Environmental Ethics, Ecological Theology, and Natural Selection

By Lisa H. Sideris | Go to book overview
Save to active project

CHAPTER 4
Darwinian Equality for All
Secular Views of Animal Rights and Liberation

If a being suffers, there can be no moral justification for refusing to take that
suffering into consideration.… The limit of sentience is the only defensible
boundary of concern for the interests of others.

—Peter Singer, Animal Liberation

There are times, and these are not infrequent, when tears come to my eyes when
J see, or read, or hear of the wretched plight of animals in the hands of hu-
mans. Their pain, their suffering, their loneliness, their innocence, their death.
Anger. Rage. Pity. Sorrow. Disgust. The whole creation groans under the
weight of the evil we humans visit upon these mute, powerless creatures. The
fate of animals is in our hands. God grant us we are equal to the task.

—Tom Regan, "The Radical Egalitarian Case for Animal Rights"

In the present chapter we turn from a discussion of ecological theology and examine some important arguments in secular ethics regarding human obligations toward other forms of life. Animal rights and liberation arguments flourished in the 1970s in the wake of civil rights movements and a surge of interest in ecological issues. A link to civil rights concepts is apparent in Peter Singer and Tom Regan's arguments, both of which extend to animals certain ethical categories and assumptions traditionally restricted to human beings. The concept of rights, of course, has a long and rich history in Western social and political thought. Regan's argument is both modest and radical in its claim that this concept ought to include most—and perhaps all—nonhuman animals as well. Singer's ethics, and especially his concept of persons, also involves expanding traditional categories of human interests and capacities to include (most) animals. Thus Regan and Singer take an approach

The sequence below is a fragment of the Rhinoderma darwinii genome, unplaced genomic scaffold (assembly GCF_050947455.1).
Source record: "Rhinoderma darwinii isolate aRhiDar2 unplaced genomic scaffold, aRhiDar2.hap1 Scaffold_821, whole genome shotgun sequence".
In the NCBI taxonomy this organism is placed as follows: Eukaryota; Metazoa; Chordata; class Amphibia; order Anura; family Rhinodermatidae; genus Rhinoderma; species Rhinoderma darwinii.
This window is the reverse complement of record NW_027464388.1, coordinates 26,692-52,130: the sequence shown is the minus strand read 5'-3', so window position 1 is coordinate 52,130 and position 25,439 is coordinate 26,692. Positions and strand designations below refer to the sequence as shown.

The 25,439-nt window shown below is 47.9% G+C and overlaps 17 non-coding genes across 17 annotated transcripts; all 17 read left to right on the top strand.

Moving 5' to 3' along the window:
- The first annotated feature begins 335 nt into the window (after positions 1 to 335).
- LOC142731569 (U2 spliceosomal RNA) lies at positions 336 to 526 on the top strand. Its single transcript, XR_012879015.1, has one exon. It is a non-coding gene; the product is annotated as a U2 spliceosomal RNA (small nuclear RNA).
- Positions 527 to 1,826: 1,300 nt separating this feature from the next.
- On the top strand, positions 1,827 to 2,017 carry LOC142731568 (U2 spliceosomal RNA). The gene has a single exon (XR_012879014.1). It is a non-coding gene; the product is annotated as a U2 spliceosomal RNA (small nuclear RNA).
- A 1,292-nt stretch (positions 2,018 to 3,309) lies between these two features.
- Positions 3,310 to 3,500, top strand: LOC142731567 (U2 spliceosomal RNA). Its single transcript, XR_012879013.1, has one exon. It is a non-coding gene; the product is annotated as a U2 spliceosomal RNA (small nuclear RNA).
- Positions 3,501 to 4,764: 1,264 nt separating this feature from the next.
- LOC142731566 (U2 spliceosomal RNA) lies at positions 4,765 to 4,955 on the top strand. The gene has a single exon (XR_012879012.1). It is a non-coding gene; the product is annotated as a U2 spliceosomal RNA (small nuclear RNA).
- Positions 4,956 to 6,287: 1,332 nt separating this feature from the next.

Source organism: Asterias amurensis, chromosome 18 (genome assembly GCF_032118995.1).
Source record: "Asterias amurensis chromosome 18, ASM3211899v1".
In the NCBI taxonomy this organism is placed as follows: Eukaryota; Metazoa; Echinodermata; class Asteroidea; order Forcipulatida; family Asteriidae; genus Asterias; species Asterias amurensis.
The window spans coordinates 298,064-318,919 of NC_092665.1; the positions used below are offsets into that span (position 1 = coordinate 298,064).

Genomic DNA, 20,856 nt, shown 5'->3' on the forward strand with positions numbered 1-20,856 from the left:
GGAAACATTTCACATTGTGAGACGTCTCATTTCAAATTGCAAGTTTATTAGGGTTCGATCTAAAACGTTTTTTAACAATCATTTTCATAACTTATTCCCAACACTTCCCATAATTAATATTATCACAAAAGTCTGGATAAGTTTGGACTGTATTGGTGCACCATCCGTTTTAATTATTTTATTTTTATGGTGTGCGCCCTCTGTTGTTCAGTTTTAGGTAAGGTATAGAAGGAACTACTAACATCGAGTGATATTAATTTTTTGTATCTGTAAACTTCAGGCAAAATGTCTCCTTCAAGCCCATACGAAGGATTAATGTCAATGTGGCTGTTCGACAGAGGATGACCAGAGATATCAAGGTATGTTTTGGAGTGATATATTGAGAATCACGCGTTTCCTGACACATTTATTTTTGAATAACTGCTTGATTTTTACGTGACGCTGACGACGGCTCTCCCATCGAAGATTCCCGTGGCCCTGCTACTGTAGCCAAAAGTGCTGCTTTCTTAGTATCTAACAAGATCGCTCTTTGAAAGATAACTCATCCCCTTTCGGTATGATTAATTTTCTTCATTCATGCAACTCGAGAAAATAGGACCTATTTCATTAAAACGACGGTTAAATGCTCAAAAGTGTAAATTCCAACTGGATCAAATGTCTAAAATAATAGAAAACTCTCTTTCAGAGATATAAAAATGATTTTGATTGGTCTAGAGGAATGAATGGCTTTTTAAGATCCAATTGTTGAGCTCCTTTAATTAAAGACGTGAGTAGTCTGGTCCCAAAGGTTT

-131-

Notes for this page

Add a new note
If you are trying to select text to create highlights or citations, remember that you must now click or tap on the first word, and then click or tap on the last word.
Loading One moment ...
Project items
Notes
Cite this page

Cited page

Style
Citations are available only to our active members.
Sign up now to cite pages or passages in MLA, APA and Chicago citation styles.

Cited page

Bookmark this page
Environmental Ethics, Ecological Theology, and Natural Selection
Settings

Settings

Typeface
Text size Smaller Larger
Search within

Search within this book

Look up

Look up a word

  • Dictionary
  • Thesaurus
Please submit a word or phrase above.
Print this page

Print this page

Why can't I print more than one page at a time?

While we understand printed pages are helpful to our users, this limitation is necessary to help protect our publishers' copyrighted material and prevent its unlawful distribution. We are sorry for any inconvenience.
Full screen
/ 312

matching results for page

Cited passage

Style
Citations are available only to our active members.
Sign up now to cite pages or passages in MLA, APA and Chicago citation styles.

Cited passage

Welcome to the new Questia Reader

The Questia Reader has been updated to provide you with an even better online reading experience.  It is now 100% Responsive, which means you can read our books and articles on any sized device you wish.  All of your favorite tools like notes, highlights, and citations are still here, but the way you select text has been updated to be easier to use, especially on touchscreen devices.  Here's how:

1. Click or tap the first word you want to select.
2. Click or tap the last word you want to select.

OK, got it!

Thanks for trying Questia!

Please continue trying out our research tools, but please note, full functionality is available only to our active members.

Your work will be lost once you leave this Web page.

For full access in an ad-free environment, sign up now for a FREE, 1-day trial.

Already a member? Log in now.

Are you sure you want to delete this highlight?